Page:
Expenditures
    At first glance, it may look like the county’s expenditures will exceed revenue by $16.4 million, but that’s not the case. The reason revenue appears to be $16.4 million less than expenditures in FY20 is because the revenue needed to complete construction of the new Missoula Public Library was received in FY19 after the county issued voter-approved bonds to finance the project. The $27.5 million in bond revenue was placed in a construction reserve account (a savings account, basically) and is used to pay construction invoices each month. The county had approximately $18.8 million in that reserve account at the beginning the FY20, which will cover the cost to finish building the library by the end of the fiscal year (June 2020). So even though the county won’t receive that revenue in FY20, we have the money on hand to cover those expenses in FY20.

    As it currently stands, the county will need an additional $1.1 million to sustain current operations this year, when basing the budget on last year’s revenue. Once the county receives certified taxable values from the state Department of Revenue in August, we’ll adjust the budget to more accurately reflect how expenditures compare to revenues.

  • The list of budget requests that departments are asking for to enhance services and improve current operations by adding new staff, technology or equipment. Approved requests would add to the $1.1. million already needed to sustain operations and services as-is. (County staff are working to compile descriptions of these requests and will post those online as well.)
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    The commissioners have yet to make any decisions on which requests to fund. This is where you come in: The commissioners want to hear from taxpayers on what you think their priorities should be when considering these requests.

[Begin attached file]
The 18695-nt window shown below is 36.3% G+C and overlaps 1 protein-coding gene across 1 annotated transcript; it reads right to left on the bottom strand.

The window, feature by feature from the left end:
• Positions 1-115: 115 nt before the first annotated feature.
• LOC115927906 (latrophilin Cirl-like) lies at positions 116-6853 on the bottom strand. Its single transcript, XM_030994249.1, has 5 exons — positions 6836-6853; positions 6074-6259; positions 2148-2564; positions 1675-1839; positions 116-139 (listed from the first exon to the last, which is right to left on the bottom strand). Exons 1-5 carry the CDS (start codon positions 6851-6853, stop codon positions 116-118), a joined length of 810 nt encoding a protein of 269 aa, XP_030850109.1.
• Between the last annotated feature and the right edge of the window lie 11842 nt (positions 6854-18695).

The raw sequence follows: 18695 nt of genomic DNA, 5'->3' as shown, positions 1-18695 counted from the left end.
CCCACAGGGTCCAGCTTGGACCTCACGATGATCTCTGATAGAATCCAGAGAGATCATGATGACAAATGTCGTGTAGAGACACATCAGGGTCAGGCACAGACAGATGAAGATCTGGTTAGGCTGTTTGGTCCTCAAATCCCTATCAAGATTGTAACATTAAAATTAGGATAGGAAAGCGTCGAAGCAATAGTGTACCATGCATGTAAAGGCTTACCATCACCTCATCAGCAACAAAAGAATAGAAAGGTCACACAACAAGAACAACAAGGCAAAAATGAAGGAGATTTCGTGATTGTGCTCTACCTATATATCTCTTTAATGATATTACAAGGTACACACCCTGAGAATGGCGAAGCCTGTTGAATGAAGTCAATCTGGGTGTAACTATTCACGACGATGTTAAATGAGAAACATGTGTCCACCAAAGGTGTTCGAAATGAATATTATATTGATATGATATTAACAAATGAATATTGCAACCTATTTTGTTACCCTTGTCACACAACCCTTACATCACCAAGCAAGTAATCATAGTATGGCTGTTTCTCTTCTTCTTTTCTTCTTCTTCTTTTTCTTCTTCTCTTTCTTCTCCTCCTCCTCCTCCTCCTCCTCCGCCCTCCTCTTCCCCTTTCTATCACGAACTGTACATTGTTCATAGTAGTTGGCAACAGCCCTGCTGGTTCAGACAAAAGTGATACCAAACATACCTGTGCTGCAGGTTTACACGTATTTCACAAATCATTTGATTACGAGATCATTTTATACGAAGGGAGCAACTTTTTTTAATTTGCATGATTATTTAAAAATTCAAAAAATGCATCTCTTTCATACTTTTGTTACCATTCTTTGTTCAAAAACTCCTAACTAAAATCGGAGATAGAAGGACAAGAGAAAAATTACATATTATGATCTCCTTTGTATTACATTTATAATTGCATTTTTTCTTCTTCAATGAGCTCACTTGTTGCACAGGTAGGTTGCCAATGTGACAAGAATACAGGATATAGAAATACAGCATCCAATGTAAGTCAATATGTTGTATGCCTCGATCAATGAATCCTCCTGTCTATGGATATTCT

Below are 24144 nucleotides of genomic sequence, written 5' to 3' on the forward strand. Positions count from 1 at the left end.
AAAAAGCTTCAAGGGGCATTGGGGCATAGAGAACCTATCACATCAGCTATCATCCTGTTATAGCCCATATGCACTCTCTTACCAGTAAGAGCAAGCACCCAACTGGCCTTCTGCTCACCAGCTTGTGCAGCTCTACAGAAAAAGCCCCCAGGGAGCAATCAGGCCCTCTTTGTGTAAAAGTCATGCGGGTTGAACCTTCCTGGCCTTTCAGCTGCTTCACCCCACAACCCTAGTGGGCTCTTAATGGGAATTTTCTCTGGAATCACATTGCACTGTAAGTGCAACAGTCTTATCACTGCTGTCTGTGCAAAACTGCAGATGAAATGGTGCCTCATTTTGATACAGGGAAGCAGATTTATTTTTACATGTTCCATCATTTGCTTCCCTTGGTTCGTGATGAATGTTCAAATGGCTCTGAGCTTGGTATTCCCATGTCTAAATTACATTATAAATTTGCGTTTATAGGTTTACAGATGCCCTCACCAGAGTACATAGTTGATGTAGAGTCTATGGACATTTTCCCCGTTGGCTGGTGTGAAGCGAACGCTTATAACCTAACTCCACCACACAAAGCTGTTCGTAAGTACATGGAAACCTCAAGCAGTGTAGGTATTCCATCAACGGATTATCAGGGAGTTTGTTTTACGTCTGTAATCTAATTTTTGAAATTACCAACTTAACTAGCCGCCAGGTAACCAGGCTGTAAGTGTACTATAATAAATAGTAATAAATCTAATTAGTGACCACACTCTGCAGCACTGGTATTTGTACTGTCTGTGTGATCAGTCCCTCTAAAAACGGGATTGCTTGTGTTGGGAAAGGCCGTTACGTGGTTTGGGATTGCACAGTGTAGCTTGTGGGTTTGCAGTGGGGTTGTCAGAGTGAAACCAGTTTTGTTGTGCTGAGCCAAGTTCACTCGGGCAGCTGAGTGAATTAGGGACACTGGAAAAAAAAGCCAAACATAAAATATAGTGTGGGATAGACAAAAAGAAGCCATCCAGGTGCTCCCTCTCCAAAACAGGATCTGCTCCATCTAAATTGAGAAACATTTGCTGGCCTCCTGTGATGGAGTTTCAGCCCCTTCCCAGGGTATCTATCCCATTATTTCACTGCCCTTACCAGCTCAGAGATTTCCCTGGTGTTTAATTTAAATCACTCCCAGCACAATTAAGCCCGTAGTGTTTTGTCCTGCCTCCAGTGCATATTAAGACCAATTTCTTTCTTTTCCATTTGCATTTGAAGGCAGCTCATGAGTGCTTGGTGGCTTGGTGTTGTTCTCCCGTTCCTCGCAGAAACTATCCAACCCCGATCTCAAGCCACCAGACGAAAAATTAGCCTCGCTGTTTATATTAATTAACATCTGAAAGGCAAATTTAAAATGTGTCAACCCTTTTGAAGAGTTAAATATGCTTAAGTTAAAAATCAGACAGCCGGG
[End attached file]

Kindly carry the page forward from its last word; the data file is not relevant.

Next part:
You can comment by:

  • Calling the Commissioners’ Office at 406-258-4877
  • Emailing bcc@missoulacounty.us
  • Mailing comments to the Commissioners’ Office, 200 W. Broadway St., Missoula, MT 59802.
  • Attending any public meeting, which are listed online at http://missoula.co/bccmeetings.

After considering public comment and weighing priorities, the commissioners will vote to approve or deny each request, which will be reflected in the final budget presented at the public hearing at 2 p.m. Thursday, Aug. 22, in the Sophie Moiese Room in the Courthouse Annex, 200 W. Broadway. If you don’t get your comments in by then, you can attend the hearing and make your voice heard.

After they consider additional public comment received at the Aug. 22 hearing, the commissioners will vote to adopt the final budget at their administrative public meeting on Wednesday, Sept. 4. That meeting will take place at 10 a.m. in Room 206 of the Missoula County Administrative Building, located at 199 W. Pine St. in Missoula.

Additional Missoula County budget resources:

2019 Budget in Brief
Video Tutorial: How to Look Up Your Property Taxes Online
Commissioners’ schedule
Commissioners’ meeting minutes and agenda portal 

Get Smoke Ready ahead of wildfire season

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This is the first in a short series of posts by Sarah Coefield, Missoula City-County Health Department air quality specialist, about becoming a smoke-ready community. Stay tuned as we prepare for wildfire season!